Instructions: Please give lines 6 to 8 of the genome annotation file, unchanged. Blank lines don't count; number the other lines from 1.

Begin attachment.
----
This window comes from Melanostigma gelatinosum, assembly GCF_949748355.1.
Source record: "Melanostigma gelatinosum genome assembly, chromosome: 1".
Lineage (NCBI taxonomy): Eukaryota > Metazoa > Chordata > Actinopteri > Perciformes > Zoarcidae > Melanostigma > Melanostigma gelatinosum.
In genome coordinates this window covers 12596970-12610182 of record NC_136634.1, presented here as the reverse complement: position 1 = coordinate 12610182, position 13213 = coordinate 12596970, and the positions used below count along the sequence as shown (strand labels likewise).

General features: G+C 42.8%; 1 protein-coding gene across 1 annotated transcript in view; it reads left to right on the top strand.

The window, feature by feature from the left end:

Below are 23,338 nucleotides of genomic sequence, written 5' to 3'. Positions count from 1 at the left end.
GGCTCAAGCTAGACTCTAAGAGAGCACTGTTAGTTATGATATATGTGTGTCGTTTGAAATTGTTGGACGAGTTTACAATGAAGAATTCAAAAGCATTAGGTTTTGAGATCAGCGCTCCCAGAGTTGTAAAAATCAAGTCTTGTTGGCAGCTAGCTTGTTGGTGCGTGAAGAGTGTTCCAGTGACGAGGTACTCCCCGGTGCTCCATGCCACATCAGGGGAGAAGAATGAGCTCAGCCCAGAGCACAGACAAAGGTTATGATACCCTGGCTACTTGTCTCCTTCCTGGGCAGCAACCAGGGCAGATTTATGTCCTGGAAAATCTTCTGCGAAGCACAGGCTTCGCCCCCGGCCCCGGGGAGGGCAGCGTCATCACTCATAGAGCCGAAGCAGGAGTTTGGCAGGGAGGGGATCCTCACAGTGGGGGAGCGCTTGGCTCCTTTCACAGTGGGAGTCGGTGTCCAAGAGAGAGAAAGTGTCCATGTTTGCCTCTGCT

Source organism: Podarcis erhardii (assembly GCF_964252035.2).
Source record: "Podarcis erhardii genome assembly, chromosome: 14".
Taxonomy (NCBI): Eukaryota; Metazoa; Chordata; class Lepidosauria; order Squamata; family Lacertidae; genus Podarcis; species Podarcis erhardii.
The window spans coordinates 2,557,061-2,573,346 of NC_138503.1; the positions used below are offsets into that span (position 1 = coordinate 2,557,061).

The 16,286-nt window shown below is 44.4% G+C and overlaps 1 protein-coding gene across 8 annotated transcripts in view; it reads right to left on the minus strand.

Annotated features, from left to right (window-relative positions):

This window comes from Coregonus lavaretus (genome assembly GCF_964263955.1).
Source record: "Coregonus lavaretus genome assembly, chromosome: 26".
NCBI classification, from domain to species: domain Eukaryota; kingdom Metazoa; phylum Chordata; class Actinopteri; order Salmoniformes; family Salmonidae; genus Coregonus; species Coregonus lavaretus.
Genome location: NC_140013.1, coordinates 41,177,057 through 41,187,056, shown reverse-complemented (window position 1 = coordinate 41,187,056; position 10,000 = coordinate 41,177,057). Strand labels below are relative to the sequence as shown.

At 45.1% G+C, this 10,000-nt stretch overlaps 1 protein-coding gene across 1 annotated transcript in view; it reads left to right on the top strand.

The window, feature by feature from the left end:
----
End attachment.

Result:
The window, feature by feature from the left end:

Below are 23,338 nucleotides of genomic sequence, written 5' to 3'. Positions count from 1 at the left end.
GGCTCAAGCTAGACTCTAAGAGAGCACTGTTAGTTATGATATATGTGTGTCGTTTGAAATTGTTGGACGAGTTTACAATGAAGAATTCAAAAGCATTAGGTTTTGAGATCAGCGCTCCCAGAGTTGTAAAAATCAAGTCTTGTTGGCAGCTAGCTTGTTGGTGCGTGAAGAGTGTTCCAGTGACGAGGTACTCCCCGGTGCTCCATGCCACATCAGGGGAGAAGAATGAGCTCAGCCCAGAGCACAGACAAAGGTTATGATACCCTGGCTACTTGTCTCCTTCCTGGGCAGCAACCAGGGCAGATTTATGTCCTGGAAAATCTTCTGCGAAGCACAGGCTTCGCCCCCGGCCCCGGGGAGGGCAGCGTCATCACTCATAGAGCCGAAGCAGGAGTTTGGCAGGGAGGGGATCCTCACAGTGGGGGAGCGCTTGGCTCCTTTCACAGTGGGAGTCGGTGTCCAAGAGAGAGAAAGTGTCCATGTTTGCCTCTGCT